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In the code below ViewState["L"] stores a List<string>. I create a new instance of List and assign the casted value of a viewstate to it.

List<string> myList = new List<string>();

myList=(List<string>)ViewState["L"];

Response.Write(myList.Equals(ViewState["L"]));// returns True

As you can see, .Equals() method tells me that the Viewstate object and the List object are the same. Now my question to you guys is how can a List and a Viewstate be a reference to the same object? What does the heap memory at that location actually hold?

Update The code below demonstrates that any variable that gets assigned a cast value of the viewstate, are all pointing to the same object.

   List<string> myList1 = new List<string>();
    myList1.Add("apple");
    ViewState["L"] = myList1;

    List<string> myList2 = new List<string>();
    myList2 = (List<string>)ViewState["L"];

    List<string> myList3 = new List<string>();
    myList3 = (List<string>)ViewState["L"];;

    myList3.Add("orange");//Here myList2 gets an orange too !

I think, Thomas is right.

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Also, your second line of code overwrites your first line. – Chris Haas Jan 17 '12 at 19:37
up vote 4 down vote accepted

how can a List and a Viewstate be a reference to the same object?

It's not "a ViewState", but an element of the ViewState. ViewState["L"] returns an object which is actually a List<string> (the same one you just assigned to myList)

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I suppose you're talking about ASP.NET here. Consider that ViewState is available on server side, before being trasmitted on client, you reference the exact same object allocated on heap on the server.

Hope this helps.

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actually a new viewstate object is created after every postback (I verified that doing a gethashcode() ). The question is if I cast that viewstate to something and assign that to a variable, why does that variable point to the Viewstate object? It should point to an object that is a List<string> in this case. – developer747 Jan 17 '12 at 19:24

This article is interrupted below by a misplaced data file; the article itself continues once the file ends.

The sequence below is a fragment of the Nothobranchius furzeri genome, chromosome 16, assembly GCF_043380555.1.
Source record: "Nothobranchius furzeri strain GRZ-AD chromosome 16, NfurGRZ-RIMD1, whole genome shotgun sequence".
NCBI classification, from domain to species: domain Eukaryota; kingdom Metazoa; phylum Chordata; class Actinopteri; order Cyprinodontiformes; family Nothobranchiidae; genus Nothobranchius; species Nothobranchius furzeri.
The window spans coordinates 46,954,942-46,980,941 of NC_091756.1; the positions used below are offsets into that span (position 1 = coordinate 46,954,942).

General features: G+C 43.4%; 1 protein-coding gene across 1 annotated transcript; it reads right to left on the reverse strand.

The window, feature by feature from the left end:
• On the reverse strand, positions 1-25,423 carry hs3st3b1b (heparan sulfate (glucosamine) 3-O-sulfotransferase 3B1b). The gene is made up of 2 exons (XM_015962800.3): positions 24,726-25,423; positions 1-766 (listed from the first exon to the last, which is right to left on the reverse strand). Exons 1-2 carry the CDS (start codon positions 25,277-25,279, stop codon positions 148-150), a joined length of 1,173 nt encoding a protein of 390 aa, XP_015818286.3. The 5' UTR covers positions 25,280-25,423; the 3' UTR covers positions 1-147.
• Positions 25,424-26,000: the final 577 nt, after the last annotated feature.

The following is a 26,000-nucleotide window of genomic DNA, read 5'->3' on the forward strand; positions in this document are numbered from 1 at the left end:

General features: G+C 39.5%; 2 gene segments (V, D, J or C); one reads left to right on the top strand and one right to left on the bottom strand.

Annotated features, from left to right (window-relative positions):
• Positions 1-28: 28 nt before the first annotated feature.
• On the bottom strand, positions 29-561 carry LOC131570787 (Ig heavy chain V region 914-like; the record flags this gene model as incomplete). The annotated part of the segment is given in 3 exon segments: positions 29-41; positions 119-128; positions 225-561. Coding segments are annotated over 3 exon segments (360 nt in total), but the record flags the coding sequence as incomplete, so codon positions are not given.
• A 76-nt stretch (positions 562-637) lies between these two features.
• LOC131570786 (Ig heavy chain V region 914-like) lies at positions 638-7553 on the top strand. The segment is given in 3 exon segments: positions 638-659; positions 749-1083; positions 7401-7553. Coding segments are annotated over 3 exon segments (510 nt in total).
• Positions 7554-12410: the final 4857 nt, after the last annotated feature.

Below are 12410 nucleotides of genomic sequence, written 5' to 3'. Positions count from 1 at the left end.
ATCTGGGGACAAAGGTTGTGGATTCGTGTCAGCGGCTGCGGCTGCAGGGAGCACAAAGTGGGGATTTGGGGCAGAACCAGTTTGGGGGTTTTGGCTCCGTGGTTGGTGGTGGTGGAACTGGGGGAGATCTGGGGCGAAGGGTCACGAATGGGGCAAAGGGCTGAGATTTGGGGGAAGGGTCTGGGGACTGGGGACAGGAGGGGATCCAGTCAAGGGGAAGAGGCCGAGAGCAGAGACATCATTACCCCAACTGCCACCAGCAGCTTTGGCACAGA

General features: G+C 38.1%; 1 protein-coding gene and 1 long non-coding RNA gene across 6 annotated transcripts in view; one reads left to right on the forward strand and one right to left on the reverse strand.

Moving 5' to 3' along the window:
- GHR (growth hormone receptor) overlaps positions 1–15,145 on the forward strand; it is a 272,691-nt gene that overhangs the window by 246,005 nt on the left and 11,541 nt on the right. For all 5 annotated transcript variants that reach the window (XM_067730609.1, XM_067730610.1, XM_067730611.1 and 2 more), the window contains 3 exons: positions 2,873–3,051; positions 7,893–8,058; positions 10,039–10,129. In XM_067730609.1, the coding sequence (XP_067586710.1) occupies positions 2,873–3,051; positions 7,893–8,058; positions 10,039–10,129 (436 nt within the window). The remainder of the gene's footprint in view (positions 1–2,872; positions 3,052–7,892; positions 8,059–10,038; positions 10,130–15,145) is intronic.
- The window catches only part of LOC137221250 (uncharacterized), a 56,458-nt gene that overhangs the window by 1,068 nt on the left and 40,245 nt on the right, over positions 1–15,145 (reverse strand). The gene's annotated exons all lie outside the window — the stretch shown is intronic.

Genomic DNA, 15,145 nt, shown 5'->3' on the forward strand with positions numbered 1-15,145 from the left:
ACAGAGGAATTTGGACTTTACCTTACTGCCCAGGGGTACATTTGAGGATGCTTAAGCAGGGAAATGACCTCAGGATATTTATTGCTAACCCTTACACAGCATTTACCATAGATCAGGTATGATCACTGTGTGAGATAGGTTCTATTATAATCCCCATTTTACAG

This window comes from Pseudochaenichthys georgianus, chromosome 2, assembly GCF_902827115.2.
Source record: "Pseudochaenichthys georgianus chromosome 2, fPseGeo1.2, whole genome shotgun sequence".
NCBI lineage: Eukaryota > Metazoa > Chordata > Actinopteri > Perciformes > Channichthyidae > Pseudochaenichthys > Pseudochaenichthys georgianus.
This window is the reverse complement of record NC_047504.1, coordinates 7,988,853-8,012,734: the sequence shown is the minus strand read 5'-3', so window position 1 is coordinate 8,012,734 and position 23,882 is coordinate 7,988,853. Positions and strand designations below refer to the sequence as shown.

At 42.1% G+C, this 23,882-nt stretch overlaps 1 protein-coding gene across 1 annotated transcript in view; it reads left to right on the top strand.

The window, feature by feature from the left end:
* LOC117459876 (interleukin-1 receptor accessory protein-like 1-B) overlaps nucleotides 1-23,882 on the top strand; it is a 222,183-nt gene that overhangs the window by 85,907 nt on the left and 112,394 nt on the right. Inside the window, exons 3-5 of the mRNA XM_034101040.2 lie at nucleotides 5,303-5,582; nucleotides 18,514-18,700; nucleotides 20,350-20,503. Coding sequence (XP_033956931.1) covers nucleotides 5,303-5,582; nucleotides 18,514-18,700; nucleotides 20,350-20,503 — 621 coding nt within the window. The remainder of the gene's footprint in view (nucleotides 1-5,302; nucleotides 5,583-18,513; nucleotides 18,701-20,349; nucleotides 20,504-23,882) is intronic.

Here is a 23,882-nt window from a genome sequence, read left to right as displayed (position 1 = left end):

@user1110437: cause we are talking about a references on the same object. Casting has no any effect here, from the quesiton point of view. The references of the both List<T> and ViewState are compared, so as they point on the same object, equals=true. That is. – Tigran Jan 17 '12 at 19:28

ViewState is actually an object of type StateBag

StateBag is just a container of other objects. the ["L"] in ViewState["L"] is an indexer into ViewState that returns some object. In this case that object is a List<string> object

Your Equals() comparison is saying that the reference held by ViewState["L"] is equal to the reference held by myList

Hope that helps

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You should read on value/reference types and operator precedence http://msdn.microsoft.com/en-us/library/6a71f45d.aspx.

List<string> myList = new List<string>();

Now previous value of myList is gone and replaced by (ViewState["L"]) cast to List<string>:

myList=(List<string>)ViewState["L"];

Now you compare 2 references to Object type (as the only suitable override is Object.Equals(Object) ) one myList (which holds (ViewState["L"]) ) and another (ViewState["L"]) itself. As result you get true for comparison.

Response.Write(myList.Equals(ViewState["L"]));// returns True
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